We're not allowed to kill contemporaries. Think of all the thousands of people who must be descended from one single person living say, three thousand years ago. Now imagine that person never lived long enough to have children. What would happen? Would all those people disappear? Some would never be born. Others would be the product of different parents and all that would work its way down to the present day. Suppose Grey herself suddenly vanished, never having been born. And if she'd never been born then she couldn't go back to Ancient Egypt to leave the gun that was the cause of all the trouble. What would happen then? At the very least the Time Police would come down on us like the proverbial ton of bricks and at the very worst, we'd be looking at the ‘P' word.

Paradox.

With two security guards to keep her safe, why on earth would she feel the need to take a weapon? At the very most, historians are allowed a stun gun to defend themselves. Our normal defence strategy is to run like mad away from any trouble. Obviously, it would be nice if we could rely on not getting into trouble in the first place, but we're St Mary's and that's not really a reasonable expectation.

‘Elspeth,' I said carefully. ‘Tell me about your problem.'

The door opened and Bashford entered.

Without turning my head, I said, ‘Go away.'

He closed the door behind him. ‘With the greatest respect, Max, no.'

I'd never actually had someone defy me before. They would stand in front of me and argue themselves to a standstill – that's the definition of an historian – but I don't think I've ever actually had someone look me in the eye and say no.

He said, ‘I can explain.'

‘No need. Miss Grey is about to do that. Continue, Miss Grey.'

‘No, Max …'

‘Be silent, Mr Bashford, or leave the room. Continue, Miss Grey.'

She returned from wherever she had been and focussed on me again.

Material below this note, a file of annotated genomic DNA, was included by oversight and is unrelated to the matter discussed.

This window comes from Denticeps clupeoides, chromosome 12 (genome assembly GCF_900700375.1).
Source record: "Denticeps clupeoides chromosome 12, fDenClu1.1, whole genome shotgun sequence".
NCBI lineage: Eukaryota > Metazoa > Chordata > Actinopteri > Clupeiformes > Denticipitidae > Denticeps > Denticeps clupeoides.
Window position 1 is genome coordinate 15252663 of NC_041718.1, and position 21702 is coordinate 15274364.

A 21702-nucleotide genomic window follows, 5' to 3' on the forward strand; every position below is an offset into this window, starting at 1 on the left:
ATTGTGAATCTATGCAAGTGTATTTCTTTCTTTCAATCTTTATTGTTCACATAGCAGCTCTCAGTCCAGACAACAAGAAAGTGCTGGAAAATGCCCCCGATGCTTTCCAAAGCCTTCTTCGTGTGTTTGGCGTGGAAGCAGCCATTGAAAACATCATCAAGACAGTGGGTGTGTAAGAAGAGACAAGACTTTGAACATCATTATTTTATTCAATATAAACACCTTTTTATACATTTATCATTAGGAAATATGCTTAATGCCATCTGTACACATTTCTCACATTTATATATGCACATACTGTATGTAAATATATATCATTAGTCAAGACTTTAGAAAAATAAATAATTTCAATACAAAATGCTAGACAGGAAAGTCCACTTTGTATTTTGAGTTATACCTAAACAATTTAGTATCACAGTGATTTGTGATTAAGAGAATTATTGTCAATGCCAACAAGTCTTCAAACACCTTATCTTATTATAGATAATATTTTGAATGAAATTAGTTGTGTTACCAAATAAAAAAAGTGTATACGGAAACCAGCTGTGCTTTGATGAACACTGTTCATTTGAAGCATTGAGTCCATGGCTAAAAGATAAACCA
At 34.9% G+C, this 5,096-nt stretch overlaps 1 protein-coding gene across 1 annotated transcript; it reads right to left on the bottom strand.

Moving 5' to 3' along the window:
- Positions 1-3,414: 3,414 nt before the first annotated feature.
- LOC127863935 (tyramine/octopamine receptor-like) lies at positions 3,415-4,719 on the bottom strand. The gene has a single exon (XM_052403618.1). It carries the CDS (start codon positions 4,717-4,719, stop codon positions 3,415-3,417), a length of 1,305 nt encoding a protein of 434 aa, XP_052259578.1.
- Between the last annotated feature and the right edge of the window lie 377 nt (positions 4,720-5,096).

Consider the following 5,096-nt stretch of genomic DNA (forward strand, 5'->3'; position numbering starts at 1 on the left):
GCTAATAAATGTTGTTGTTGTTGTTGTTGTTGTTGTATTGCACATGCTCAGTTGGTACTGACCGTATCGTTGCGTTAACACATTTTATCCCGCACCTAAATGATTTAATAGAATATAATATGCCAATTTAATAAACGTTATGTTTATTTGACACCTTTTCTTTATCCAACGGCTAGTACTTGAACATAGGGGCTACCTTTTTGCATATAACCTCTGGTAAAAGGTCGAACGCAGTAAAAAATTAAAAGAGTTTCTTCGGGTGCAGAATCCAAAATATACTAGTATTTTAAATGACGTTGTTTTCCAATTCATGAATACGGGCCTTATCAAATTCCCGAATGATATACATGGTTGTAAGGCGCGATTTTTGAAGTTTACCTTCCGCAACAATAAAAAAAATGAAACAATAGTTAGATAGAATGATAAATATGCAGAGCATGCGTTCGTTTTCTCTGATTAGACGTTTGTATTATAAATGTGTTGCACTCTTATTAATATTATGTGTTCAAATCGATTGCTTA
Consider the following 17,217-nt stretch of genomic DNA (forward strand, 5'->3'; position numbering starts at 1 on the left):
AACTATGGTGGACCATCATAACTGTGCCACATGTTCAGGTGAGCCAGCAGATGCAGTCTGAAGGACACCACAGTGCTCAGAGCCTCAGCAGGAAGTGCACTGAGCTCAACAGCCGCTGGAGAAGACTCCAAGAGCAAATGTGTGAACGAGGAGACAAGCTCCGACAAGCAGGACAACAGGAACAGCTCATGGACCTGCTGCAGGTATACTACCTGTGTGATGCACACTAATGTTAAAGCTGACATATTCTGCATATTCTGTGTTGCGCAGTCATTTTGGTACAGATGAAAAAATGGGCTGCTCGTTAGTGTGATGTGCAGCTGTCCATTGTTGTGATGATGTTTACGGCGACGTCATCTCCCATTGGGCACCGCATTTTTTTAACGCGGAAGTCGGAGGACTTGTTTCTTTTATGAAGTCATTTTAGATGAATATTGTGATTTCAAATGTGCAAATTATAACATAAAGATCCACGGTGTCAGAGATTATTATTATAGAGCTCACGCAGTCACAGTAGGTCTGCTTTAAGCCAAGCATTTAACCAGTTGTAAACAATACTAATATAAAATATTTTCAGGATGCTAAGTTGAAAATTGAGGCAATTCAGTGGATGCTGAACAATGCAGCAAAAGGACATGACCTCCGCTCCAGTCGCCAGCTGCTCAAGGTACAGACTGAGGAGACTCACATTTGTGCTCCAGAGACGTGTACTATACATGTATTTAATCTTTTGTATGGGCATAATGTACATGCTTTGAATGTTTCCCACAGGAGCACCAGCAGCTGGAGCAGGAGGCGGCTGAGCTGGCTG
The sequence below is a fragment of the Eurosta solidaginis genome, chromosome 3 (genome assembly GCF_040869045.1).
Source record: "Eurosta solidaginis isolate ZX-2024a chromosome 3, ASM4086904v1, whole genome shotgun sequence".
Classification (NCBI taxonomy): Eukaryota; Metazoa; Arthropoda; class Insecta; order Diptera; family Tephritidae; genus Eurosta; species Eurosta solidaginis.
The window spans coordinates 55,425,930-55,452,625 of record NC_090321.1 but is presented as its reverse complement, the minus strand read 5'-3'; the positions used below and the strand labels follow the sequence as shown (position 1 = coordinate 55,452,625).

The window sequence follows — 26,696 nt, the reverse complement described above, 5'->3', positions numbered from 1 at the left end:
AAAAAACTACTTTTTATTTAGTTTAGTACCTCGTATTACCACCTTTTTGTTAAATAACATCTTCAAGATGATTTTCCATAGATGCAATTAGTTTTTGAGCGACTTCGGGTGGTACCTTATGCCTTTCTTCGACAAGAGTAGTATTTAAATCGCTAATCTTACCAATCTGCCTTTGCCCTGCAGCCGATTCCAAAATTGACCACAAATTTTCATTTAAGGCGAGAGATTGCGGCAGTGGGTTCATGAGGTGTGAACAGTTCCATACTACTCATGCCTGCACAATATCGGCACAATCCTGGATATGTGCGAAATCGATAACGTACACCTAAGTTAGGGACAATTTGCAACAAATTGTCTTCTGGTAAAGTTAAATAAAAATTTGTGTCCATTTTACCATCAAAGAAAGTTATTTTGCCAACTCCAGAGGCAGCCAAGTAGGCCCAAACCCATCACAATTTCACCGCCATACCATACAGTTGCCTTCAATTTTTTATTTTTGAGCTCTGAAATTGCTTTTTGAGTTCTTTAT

‘I took a gun on the assignment in case … in case …
he
was there.'

She meant Clive Ronan. The man who'd snatched them out of Jerusalem and abandoned them in Colchester. Abandoned them to die.

She was continuing, clenching her hands so tightly I could see red crescents where her fingernails were digging into her palms. ‘I can't … I know … I know it's stupid to expect him to be everywhere I go. I do know that, but I just can't rid myself of the fear that I'll step out of the pod and he'll be there and I'll be whirled off to somewhere and this time … this time … there won't be anyone to pull me out and I'll die. And yes, I know you allocated an extra guard. And I know there is no reason to suspect anything like that would ever happen again. I know all that. But I keep thinking, Max … suppose you hadn't found us. Suppose you hadn't pulled us out in time. Suppose it happens again …'

Silence fell in the tiny ward. On the other side of the door, I could hear Dr Foster giving Cox a hard time over something or other. She'd be in here in a moment to find out what was going on.

Bashford stirred. ‘Max, she's been through enough,' he said, and put a protective hand on her shoulder.

It wasn't needed. I wasn't going to shout at her. Actually, I didn't know what I was going to do. I fell back on more questions.

‘So, what happened to the gun?'

‘I don't know. I was carrying it in my pack so I could get to it quickly if I needed to. And we stopped for water, and when I looked, it wasn't there.'

‘Could it have been stolen?'

‘No. Not a chance.'

‘Did you take it out and leave it somewhere?'

‘No. I think … I fell … and my pack came undone. I think it must have been then.'

‘Did you go back and look?'

‘Yes. Three times.'

‘So Cox and Gallaccio know what happened?'

She nodded.

I had huge sympathy for her, but she'd committed a cardinal sin by taking a gun in the first place and an even bigger cardinal sin by leaving it. My blood ran cold just thinking about a child picking it up, staring down the barrel and wondering what would happen if you pulled this funny bit here …

‘Did the others know you had this weapon?'

‘No,' she said, too quickly.